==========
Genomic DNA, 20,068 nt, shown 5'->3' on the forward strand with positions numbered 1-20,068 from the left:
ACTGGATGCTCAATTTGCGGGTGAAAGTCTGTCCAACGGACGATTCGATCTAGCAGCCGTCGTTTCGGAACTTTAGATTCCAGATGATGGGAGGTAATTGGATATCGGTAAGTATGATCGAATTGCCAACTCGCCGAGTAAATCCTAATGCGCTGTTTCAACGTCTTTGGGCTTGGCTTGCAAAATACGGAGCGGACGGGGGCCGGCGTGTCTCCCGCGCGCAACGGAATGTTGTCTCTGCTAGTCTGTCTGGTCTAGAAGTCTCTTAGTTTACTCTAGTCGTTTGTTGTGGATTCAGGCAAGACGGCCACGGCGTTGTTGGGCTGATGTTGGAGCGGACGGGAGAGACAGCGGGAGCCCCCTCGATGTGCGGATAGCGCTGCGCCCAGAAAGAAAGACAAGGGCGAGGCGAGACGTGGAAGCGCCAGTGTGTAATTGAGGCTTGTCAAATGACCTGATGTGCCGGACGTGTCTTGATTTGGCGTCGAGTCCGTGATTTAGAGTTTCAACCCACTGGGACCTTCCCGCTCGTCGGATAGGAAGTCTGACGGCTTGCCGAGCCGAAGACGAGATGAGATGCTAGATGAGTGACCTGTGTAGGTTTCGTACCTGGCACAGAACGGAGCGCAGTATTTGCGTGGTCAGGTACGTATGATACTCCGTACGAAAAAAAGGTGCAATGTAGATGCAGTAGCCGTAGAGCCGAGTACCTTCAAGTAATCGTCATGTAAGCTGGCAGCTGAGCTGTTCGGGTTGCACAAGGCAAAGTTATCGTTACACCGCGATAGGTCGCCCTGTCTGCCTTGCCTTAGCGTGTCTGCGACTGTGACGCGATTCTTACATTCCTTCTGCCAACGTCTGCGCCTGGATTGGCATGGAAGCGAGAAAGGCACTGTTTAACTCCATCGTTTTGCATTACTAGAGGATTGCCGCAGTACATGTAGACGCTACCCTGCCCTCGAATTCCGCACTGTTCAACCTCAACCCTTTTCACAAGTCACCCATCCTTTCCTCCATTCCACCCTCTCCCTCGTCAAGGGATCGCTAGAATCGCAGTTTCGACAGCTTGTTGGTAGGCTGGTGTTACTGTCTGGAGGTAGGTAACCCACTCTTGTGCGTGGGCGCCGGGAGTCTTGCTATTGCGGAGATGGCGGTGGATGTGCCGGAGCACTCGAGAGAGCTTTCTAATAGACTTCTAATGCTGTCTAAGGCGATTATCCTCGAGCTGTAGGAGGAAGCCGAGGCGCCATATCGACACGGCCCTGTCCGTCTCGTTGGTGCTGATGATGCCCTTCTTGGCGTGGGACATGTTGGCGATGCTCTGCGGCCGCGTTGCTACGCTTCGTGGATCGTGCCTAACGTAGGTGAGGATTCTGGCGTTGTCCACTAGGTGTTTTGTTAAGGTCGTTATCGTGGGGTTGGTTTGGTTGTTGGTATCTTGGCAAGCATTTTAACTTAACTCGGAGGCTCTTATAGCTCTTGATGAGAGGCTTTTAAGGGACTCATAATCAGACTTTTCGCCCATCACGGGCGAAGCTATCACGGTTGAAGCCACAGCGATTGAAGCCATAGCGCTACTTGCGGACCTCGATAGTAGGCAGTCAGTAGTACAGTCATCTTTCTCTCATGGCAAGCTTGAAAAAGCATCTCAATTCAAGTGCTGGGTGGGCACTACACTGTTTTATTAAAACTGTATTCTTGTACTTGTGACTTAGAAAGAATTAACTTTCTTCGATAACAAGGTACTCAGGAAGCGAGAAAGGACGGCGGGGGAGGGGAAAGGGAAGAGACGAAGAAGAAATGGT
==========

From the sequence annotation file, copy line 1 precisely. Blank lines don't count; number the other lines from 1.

Genomic DNA, 20,068 nt, shown 5'->3' on the forward strand with positions numbered 1-20,068 from the left: